Ove Arup's graphs show that the temperature of the building has generally stayed between 23°C and 25°C. with the exception of the annual hot spell just before the summer rains in October

+ This Q4 requires us to find out what Ove Arup’s data show about this system and the phrase “Ove Arup's graphs” from above sentence is an indicator to us.

 

+ As the text, temperature “generally stayed between 23°C and 25°C”, except for “the annual hot spell” in October, so we can infer that the building can keep the temperature well in range almost the whole year

 

+ Therefore we can deduce that the right answer should be C. It functions well for most of the year.

5

Pearce believes that his building would be improved by

  • A
  • B
  • C
  • D
Answer: A

Keywords in Questions

Similar words in Passage

Q5. Pearce believes that his building would be improved by

A. becoming more of a habitat for wildlife.

B. even closer links with the history of Zimbabwe.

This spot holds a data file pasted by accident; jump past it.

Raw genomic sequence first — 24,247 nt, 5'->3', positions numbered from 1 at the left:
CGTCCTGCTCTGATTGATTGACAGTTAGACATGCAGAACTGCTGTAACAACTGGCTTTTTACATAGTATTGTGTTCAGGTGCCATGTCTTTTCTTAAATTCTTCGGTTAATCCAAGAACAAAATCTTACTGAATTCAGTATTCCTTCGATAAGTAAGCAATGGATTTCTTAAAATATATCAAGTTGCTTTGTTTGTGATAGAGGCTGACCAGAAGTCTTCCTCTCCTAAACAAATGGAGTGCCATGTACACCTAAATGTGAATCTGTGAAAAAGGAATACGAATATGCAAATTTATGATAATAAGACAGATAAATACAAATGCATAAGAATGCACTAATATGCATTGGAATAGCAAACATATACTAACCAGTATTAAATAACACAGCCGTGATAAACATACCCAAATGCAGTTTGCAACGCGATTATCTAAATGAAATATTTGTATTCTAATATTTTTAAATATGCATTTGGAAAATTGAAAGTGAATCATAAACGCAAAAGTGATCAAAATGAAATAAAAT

C. giving people more space to interact with nature.

D.better protection from harmful organisms.

Pearce said he hoped plants would grow wild in the atrium and pigeons and bats would move into it

+ For this question, we have to look for way that Pearce think he can use to improve his building

 

+ According to the text, Pearce hoped the plants would grow and pigeons and bats would move into the building. “Plants”, “pigeons” and “bats” are related to habitat for wildlife so we can conclude that answer of Q5 should be A. becoming more of a habitat for wildlife

Questions 6-10

Complete the sentences below with words taken from Reading Passage 1.

Use NO MORE THAN THREE WORDS for each answer.

Write your answers in boxes 6-10 on your answer sheet.

Warm air leaves the offices through  6

The warm air leaves the building through 7

Heat from the sun is prevented from reaching the windows by 8

When the outside temperature drops 9 bring air in from outside.

On cold days  10 raise the temperature in the offices.

  • 6 Answer: ceiling vents
  • Keywords in Questions

    Similar words in Passage

    Q6. Warm air leaves the offices through _________

    As it rises and warms, it is drawn out via ceiling vents and finally exits through forty- eight brick chimneys.

    + The main keywords of this question is “Warm air leaves the offices”